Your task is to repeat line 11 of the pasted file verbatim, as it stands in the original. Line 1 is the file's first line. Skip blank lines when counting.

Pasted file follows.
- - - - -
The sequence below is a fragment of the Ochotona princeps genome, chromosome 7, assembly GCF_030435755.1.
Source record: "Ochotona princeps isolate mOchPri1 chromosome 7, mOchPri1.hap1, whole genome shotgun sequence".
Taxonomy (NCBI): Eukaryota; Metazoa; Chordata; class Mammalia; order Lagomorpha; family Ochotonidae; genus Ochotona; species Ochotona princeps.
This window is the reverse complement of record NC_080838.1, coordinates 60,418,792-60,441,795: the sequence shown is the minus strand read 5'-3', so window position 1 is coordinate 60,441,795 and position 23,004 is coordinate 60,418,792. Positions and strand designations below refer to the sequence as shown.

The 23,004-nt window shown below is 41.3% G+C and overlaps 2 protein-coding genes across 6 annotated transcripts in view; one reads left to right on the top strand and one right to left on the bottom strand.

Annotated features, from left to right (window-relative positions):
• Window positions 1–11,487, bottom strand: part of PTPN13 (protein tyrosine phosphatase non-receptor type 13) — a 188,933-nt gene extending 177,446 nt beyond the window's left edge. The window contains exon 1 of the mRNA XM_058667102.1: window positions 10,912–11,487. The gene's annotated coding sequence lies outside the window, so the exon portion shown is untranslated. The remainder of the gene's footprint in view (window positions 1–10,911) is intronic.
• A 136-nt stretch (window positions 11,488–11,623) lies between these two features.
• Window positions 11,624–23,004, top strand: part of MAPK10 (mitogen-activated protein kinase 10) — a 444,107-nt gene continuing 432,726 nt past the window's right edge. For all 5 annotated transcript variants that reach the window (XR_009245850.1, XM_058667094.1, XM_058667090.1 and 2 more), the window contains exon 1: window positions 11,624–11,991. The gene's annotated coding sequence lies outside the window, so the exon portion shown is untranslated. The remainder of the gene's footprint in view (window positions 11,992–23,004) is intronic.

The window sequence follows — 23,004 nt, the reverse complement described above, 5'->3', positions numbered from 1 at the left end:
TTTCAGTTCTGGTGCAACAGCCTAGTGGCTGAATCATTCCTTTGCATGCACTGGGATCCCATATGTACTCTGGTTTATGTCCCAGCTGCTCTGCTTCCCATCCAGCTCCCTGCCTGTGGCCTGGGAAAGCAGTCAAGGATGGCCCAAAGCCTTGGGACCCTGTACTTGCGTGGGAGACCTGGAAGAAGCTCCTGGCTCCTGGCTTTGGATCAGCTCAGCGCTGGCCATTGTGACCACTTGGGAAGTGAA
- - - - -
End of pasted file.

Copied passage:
TTTCAGTTCTGGTGCAACAGCCTAGTGGCTGAATCATTCCTTTGCATGCACTGGGATCCCATATGTACTCTGGTTTATGTCCCAGCTGCTCTGCTTCCCATCCAGCTCCCTGCCTGTGGCCTGGGAAAGCAGTCAAGGATGGCCCAAAGCCTTGGGACCCTGTACTTGCGTGGGAGACCTGGAAGAAGCTCCTGGCTCCTGGCTTTGGATCAGCTCAGCGCTGGCCATTGTGACCACTTGGGAAGTGAA